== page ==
No Mo’ Bo?

29 Jan

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January 22nd, 2014 saw WWE strengthen NXT further after the holiday lull. As mentioned in my last report, the product is being prepared for greater exposure due to the imminent WWE Network launch. While this will elevate the status of the show, the company is less likely to take chances with putting Performance Center talent on television. The NXT Galaxy Universe will, essentially, become just another brand, behind what has been Raw and SmackDown.

Changes are continuing to emerge. With a slightly different opening highlighting different faces, NXT this time saw Eden Stiles – the real-life Brandi Rhodes, wife of Cody – on ring announcing duties. Ironically, she immediately surpassed all other long-term NXT women on this task, and has to be second only to Byron Saxton himself.

Adrian Neville moved back into the NXT Title picture after picking up a win over newcomer Wesley Blake, who didn’t look bad at all despite the cliché cowboy gimmick he’s been saddled with. One entertaining exchange saw the crowd-pleasing “Jumping Geordie” hack away at the country boy with chops, prompting the crowd to chant “one more time” – the Newcastle native didn’t disappoint, moving into the corner for another reverse knife-edge, only to get cut off by Wesley Blake in a brief moment of offence for the cowboy.

Charlotte Flair seemed way more comfortable in her new-found heel role alongside “BFF’s” Summer Rae and Sasha Banks as they were interviewed backstage. Charlotte cut a promo badmouthing Bayley, the fangirl she abandoned, Nattie Neidhart taking mercy on the young babyface and scheduled for a match against Summer Rae for later in the show.

Coming to the ring to the theme song of Brodus Clay (who stole it from Ernest Miller) Xavier Woods sought to pull a “Kofi Kingston” and gain revenge for his loss to Alexander Rusev, who was accompanied by Lana. It was not to be, and it’s fortunate, since the Bulgarian needs reinforcing and protecting if he is to remain WWE’s latest pet project, while Xavier Woods remains a poor imitation of R-Truth. After the match, Hunico Sin Cara ran to the ring to stop Rusev inflicting further damage on Woods. Yes, WWE would still rather have Hunico pull double-duty under a mask, despite everyone knowing who he is after the apparent release of the original man behind the mask. Such is the power of the merchandising cashflow column in corporate WWE.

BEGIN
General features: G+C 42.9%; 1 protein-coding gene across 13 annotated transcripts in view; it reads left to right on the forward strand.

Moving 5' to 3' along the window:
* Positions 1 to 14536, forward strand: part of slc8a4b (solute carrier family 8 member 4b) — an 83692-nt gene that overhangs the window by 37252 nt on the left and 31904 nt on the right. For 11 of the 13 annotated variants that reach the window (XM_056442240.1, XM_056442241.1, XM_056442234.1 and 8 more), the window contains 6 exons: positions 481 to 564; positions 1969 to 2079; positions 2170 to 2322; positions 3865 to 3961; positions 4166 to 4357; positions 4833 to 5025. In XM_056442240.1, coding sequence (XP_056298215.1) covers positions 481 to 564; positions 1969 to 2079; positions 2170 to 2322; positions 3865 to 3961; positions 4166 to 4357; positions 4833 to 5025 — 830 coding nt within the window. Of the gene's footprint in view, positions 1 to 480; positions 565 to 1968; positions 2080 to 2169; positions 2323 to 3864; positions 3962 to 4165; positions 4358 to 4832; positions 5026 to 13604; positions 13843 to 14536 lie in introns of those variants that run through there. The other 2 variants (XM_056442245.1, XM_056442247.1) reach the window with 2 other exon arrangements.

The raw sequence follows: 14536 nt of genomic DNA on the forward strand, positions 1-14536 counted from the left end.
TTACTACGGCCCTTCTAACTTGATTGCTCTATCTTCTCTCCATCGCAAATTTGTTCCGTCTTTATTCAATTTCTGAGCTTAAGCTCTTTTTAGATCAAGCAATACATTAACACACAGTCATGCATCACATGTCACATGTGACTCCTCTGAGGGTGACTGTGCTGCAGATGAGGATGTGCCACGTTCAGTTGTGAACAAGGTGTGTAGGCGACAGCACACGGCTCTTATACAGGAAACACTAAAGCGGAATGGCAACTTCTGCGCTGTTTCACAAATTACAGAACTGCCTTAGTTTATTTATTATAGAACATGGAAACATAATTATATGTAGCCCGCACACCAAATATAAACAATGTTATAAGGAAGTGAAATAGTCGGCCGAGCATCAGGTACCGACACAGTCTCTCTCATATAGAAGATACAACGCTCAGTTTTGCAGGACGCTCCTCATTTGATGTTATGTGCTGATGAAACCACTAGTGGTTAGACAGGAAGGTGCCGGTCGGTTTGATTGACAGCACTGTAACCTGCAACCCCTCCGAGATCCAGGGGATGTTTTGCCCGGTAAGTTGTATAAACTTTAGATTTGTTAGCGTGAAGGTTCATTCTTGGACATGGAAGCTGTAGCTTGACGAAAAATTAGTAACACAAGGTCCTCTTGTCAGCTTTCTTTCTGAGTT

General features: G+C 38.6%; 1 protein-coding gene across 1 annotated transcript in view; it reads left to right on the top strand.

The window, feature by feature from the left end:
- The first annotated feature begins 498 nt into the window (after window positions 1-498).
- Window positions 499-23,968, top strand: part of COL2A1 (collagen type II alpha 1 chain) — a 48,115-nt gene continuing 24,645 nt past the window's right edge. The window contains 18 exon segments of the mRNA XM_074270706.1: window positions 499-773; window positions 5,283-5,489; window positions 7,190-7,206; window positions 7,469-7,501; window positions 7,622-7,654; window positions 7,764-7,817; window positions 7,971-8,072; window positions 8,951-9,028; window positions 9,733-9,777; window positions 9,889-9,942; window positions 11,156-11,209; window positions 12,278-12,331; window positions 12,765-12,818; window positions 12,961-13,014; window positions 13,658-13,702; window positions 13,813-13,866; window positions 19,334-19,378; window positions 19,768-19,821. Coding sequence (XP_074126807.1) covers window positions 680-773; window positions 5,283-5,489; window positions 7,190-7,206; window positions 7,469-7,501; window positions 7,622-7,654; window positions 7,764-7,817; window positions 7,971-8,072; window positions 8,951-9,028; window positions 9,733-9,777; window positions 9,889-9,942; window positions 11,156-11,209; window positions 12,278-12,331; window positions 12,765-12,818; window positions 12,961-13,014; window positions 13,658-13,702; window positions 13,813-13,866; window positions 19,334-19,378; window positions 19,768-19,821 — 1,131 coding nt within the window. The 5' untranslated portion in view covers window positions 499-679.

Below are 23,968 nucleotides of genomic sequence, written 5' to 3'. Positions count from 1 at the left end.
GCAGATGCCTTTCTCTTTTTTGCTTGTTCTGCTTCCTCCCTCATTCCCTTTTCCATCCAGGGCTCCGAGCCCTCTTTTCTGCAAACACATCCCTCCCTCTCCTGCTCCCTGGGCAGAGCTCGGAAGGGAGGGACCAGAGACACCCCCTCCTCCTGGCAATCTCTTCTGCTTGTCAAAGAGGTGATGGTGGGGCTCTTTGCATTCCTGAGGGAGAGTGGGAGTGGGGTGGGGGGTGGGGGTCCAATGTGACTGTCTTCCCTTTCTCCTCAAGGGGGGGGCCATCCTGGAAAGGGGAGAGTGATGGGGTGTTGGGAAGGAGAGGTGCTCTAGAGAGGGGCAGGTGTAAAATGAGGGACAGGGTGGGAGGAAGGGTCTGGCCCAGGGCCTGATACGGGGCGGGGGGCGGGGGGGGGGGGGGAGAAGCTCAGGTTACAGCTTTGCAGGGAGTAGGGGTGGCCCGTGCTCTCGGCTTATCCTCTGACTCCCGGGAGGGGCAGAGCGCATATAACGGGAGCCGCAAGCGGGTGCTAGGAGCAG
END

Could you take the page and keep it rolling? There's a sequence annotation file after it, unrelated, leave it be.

Once again, “heel” Antonio Cesaro was cheered, while “babyface” CJ Parker was jeered. I mentioned in my last report how CJ Parker needs urgent help before the character sucks the life from NXT, and here was further evidence, as fans supported the villainous Swiss strongman all through the match, buoyed by the giant swing spot after AC no-sold the effects of an airplane spin, leading us to believe Antonio Cesaro is impervious to dizziness. He hit the Neutralizer for the pin and the win.

Afterwards, Sami Zayn emerged on a crutch to the sounds of “olé” in order to request a rematch with Switzerland’s superman, after their 2013 classic. Ominously approaching the former El Generico, Antonio Cesaro got in his face with a resounding “no,” and simply exited, finally drawing heat from the crowd.

As Mike “The Miz” Mizanin was inexplicably interviewed backstage, CJ Parker interrupted him to finally acknowledge the fans booing him, in complete frustration. Though Miz is also a heel again (I think?), he took Parker to task on the interruption (and laughably continued to refer to himself as “the most must-see superstar in the WWE,” even adding that he has supposedly accomplished everything there is to do in WWE, in which case, shouldn’t he retire at the tender age of 33?). Parker slapped Miz before walking away. At least WWE are taking action on the CJ disaster, but I’m not convinced it will be enough to resurrect his budding career.